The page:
Getting started with the Arduino and XBee
Today, we’ll be talking about how to set up something called the XBee with the Arduino. The XBee is a wireless device made by Digi International. The weakest XBee made is capable of communicating at a distance of up to 400 feet outdoors (100 feet indoors) in a high interference environment (Robogames, for example) with almost no data loss, etc. In addition, you can run thousands of units on one network simultaneously.
Now, before we begin, I realize there are dozens of articles similar to this one scattered around the web. However, when I first started using the XBee, I was unable to find an article that had all the information I needed in one place. Therefore, I thought I’d make my own!
This article assumes you’re using a Windows machine, but I may update later on with instructions on how to do this under Linux.
Here’s what you’ll need:
- One Arduino Uno or Arduino Mega.
- One Arduino Wireless SD Shield.
- Two XBee wireless modules.
- One USB XBee interface.
- One 6V 2Amp power supply.
- One USB A to B cable.
- One USB A to Mini-B cable.
You can get all of these items in a kit from Trossen Robotics.
Step 1: Configuring the XBees
The first thing you’ll need to do is download and install the X-CTU software from Digi International, which is under the “Diagnostics, Utilities and MIBs” drop-down menu. After that is installed, mount one of the XBees on the USB to XBee interface as shown in the picture below.
Plug the interface into your computer using the USB A to Mini-B cable and then launch the X-CTU application. Change the value under “Baud” to 9600.
You should now see something similar to “USB Serial Port (COM4)” in the “Select Com Port” box.; select it, and then click on the “Modem Configuration” tab in the window. Now you’ll see a window similar to the one below.
Click the “Read” button and then wait a few seconds. The space that was blank should now have a bunch of different information in it. The items we’ll be modifying are ID – PAN ID, DL – Destination Address Low, MY – 16-bit Source Address and BD – Interface Data Rate.
The PAN-ID (or ID) is the Personal Area Network Identifier. For XBees to “see” and communicate with each other, they must have identical PAN-IDs. It can be any number between 0001 and 9999; just don’t use 3332 because that’s the default! Also, be sure to remember this number because you’ll need it for the second XBee too!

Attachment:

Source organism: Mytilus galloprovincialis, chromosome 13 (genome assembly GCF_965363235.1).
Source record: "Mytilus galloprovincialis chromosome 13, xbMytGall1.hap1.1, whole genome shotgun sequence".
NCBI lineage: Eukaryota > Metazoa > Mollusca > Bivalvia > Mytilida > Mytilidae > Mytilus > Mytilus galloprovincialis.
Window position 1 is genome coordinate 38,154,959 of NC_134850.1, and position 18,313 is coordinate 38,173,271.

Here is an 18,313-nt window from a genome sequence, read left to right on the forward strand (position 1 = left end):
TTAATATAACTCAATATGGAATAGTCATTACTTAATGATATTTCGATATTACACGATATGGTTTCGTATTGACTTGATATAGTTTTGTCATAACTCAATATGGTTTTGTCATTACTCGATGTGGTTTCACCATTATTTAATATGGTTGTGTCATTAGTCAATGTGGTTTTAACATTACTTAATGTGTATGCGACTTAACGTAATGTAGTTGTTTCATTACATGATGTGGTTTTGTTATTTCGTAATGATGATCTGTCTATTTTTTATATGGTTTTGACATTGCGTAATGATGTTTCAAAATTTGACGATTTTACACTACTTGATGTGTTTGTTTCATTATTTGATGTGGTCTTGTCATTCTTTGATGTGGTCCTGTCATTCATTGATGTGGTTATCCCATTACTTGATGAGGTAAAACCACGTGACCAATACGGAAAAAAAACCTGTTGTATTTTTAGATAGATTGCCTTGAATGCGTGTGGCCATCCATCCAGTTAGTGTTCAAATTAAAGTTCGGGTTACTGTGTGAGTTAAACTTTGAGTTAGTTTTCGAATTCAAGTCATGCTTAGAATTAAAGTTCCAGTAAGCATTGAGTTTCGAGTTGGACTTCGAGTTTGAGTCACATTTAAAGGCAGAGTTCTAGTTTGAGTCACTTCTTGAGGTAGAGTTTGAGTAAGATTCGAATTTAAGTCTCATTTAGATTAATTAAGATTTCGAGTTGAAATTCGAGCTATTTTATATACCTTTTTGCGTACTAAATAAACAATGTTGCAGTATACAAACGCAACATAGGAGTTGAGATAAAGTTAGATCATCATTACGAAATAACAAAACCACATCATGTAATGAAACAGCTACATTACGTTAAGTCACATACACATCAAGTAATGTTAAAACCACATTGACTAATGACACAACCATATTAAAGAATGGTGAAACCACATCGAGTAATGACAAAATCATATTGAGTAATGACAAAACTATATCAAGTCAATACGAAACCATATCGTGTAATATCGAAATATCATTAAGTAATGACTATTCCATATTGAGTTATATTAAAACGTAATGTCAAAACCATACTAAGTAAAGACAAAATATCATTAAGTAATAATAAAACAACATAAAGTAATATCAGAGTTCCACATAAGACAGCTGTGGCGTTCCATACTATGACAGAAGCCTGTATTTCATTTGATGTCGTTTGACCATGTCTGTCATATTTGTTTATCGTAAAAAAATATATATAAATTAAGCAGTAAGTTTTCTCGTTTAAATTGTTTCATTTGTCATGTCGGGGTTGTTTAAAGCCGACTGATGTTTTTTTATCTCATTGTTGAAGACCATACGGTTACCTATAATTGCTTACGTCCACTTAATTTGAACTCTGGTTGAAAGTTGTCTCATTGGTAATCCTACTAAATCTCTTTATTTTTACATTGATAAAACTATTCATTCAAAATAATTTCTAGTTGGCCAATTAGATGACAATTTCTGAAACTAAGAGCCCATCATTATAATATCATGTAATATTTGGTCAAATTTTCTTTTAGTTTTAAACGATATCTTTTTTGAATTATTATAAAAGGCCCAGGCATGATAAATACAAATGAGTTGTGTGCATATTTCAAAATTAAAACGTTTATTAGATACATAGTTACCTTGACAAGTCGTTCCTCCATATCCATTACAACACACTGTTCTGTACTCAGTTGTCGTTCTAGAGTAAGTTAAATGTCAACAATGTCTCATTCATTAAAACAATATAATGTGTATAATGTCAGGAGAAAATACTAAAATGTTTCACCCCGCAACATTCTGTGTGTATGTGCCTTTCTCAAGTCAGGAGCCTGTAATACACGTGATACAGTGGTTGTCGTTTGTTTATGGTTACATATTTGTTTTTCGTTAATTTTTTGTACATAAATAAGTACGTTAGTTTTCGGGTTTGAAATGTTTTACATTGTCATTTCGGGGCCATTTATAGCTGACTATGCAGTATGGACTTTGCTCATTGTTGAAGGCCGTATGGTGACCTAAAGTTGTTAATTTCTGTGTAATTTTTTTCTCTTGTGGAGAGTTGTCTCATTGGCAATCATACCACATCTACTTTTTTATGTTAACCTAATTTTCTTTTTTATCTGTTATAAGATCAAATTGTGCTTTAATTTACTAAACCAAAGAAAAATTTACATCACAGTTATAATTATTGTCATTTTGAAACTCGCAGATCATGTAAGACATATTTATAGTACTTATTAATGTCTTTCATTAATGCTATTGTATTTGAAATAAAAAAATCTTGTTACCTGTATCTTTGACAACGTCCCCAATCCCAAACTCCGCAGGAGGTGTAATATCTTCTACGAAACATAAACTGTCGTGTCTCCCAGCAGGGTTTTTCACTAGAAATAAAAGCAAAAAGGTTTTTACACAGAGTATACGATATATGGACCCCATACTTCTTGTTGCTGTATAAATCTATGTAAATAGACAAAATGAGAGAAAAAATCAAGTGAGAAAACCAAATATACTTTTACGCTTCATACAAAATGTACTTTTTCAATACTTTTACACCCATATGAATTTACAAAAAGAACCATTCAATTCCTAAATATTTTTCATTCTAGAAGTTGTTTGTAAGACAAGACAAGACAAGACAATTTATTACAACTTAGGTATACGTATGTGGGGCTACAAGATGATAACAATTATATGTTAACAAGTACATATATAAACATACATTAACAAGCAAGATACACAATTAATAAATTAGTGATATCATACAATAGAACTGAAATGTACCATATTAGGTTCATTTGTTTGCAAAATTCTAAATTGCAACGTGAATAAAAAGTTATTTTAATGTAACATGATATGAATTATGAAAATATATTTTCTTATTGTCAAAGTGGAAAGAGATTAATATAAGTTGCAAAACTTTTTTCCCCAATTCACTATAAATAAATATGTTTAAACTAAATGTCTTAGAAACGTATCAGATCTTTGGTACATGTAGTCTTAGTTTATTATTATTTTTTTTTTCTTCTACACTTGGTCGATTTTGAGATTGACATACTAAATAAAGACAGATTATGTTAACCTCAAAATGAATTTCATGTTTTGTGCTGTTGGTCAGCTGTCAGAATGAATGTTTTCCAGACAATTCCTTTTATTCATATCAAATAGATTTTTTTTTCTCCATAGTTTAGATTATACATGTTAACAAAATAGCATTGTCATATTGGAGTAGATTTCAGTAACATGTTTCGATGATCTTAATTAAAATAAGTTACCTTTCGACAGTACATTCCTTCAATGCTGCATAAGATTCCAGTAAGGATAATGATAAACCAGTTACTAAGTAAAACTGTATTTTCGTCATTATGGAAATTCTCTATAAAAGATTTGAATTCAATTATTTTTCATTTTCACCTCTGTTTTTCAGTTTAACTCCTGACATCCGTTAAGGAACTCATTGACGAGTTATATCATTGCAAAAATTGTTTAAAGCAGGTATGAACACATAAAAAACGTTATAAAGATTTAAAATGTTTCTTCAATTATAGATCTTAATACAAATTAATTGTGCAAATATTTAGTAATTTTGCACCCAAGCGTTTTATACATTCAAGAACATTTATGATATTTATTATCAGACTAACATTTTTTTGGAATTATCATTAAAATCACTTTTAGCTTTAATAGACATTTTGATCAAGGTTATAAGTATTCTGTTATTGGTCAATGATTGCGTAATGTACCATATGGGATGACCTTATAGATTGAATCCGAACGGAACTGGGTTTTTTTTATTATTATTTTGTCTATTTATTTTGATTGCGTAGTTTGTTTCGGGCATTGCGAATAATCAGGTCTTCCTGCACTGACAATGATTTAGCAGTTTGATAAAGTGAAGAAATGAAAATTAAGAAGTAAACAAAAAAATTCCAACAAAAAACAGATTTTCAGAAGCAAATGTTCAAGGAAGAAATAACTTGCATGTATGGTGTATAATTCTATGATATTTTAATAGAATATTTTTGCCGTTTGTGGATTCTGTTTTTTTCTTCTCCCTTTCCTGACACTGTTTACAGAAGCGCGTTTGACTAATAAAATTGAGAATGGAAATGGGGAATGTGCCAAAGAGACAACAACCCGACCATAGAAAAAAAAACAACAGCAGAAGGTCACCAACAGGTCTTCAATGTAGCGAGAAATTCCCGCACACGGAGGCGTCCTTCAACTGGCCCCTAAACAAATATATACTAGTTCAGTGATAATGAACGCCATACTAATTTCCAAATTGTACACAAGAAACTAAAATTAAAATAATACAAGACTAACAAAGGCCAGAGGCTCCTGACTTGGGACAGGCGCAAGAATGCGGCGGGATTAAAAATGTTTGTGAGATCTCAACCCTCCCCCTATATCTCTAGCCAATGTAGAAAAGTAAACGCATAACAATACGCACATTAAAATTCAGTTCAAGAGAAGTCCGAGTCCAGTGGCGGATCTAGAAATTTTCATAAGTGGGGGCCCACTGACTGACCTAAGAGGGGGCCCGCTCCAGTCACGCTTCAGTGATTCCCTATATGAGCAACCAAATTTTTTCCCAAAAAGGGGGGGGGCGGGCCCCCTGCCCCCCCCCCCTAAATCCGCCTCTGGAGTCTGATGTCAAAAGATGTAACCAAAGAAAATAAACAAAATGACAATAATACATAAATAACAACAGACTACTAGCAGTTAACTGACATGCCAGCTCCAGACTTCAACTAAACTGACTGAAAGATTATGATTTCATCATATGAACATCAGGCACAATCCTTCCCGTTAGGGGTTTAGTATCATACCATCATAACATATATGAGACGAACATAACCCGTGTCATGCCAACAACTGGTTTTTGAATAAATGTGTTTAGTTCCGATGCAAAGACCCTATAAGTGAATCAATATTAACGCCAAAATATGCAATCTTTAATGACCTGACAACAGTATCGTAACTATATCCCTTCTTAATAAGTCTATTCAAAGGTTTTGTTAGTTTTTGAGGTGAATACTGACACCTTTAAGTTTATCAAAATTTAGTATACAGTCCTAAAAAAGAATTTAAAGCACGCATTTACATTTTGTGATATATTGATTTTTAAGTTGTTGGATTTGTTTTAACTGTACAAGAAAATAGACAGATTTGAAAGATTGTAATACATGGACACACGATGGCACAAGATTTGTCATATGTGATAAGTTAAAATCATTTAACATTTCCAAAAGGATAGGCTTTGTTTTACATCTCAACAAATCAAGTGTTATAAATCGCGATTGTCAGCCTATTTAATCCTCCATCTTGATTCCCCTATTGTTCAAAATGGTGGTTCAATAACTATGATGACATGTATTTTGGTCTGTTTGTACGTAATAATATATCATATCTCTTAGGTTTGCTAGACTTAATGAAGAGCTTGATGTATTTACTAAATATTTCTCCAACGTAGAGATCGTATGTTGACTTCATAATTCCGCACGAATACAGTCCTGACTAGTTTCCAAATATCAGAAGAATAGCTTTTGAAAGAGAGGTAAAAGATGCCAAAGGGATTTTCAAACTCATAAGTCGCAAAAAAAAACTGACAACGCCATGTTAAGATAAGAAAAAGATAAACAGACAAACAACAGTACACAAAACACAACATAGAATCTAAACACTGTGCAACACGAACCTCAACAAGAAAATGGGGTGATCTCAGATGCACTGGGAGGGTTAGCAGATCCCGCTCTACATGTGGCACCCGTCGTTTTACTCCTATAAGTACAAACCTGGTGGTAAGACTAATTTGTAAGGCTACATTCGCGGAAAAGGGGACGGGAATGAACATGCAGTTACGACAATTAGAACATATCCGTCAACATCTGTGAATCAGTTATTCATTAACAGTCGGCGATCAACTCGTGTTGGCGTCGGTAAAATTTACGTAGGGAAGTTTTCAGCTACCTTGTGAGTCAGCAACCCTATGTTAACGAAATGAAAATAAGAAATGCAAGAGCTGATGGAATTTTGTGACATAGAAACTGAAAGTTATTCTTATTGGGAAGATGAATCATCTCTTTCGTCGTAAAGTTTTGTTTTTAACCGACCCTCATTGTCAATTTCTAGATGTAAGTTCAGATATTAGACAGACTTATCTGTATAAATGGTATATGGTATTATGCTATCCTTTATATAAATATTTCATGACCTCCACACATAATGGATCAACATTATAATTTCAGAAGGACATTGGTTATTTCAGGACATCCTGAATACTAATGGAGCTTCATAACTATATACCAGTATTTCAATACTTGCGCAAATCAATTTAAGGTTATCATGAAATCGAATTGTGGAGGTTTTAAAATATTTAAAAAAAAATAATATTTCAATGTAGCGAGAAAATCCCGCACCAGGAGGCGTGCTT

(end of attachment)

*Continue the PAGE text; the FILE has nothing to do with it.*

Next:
The Interface Data Rate determines how fast your XBees can communicate with each other. We’ll be using a rate of 38400 Bits Per Second (BPS), which corresponds to “5” in the X-CTU utility.
For the rest of the values, it should look like the following:
Once you have entered the values, click “Write” and wait for it to finish. After it has finished, repeat this process for the second XBee using the following values (ID and BD stay the same):
Step 2: Setting up the Arduino
Next up, you need to get your Arduino ready to use! First, download and extract the Arduino Software and then plug the Arduino into your computer via the USB A to B cable. You don’t need to worry about the power supply yet; the USB cable supplies power to the Arduino automatically.
Windows will now try to install the driver software for the Arduino. Once it invariably fails, you will need to tell the Windows Add Hardware wizard to search the FTDI USB Drivers folder which should be in the Arduino folder you extracted, under Drivers (arduino-x.x.x >> drivers >> FTDI USB Drivers).
Once Windows finishes installing the drivers, launch the Arduino software. Then go to Tools >> Serial Port and select the COM port your Arduino is connected to.
Now you need a program for the Arduino! Download and extract this file and then open it inside the Arduino editor (I’ve commented almost every line to explain what everything does). You should now see a screen similar to the one below.
Click the green arrow pointing to the right (the second icon on the top left of the screen). This will “upload” the program to the Arduino board. Once it has finished uploading, close the editor and unplug everything from the computer.
Step 3: Putting it all together
You’re almost done! We now need to plug one of the XBees into the Arduino. To do this, we must first install the Wireless SD shield on it, and then the XBee will go on top of that.
You can see the finished result in the image below. I’m using an Arduino Mega, but the Wireless SD Shield mounts in the exact same way on an Arduino Uno. Also, take careful note of the direction that the XBee and Wireless SD Shield are mounted in.
Be sure to verify that the tiny switch on the top of the Wireless SD Shield is set to “Micro”.
Next, plug the other XBee into the computer via the USB interface. Then, plug the 6V power supply into an outlet but don’t plug it into the Arduino yet.
Your setup should now look something like the picture below (excluding the Arduino being plugged in).
Open the Arduino software on your computer and go to Tools >> Serial Port to select the COM port your XBee USB interface is connected to.
Go to Tools >> Serial Monitor; you should see a blank screen. Set the baud value at the bottom right of the serial monitor window to “38400”.
Now it’s time to plug the Arduino in! A few seconds after plugging it in, the serial monitor should be outputting some stuff similar to the image below.
Congratulations, now you’re thinking with
portals XBees! From here, you can do all sorts of things like wireless data collection, autonomous robots of mass destruction, etc.
Since this is my first real tutorial, please leave your comments and tell me if anything should be improved or changed.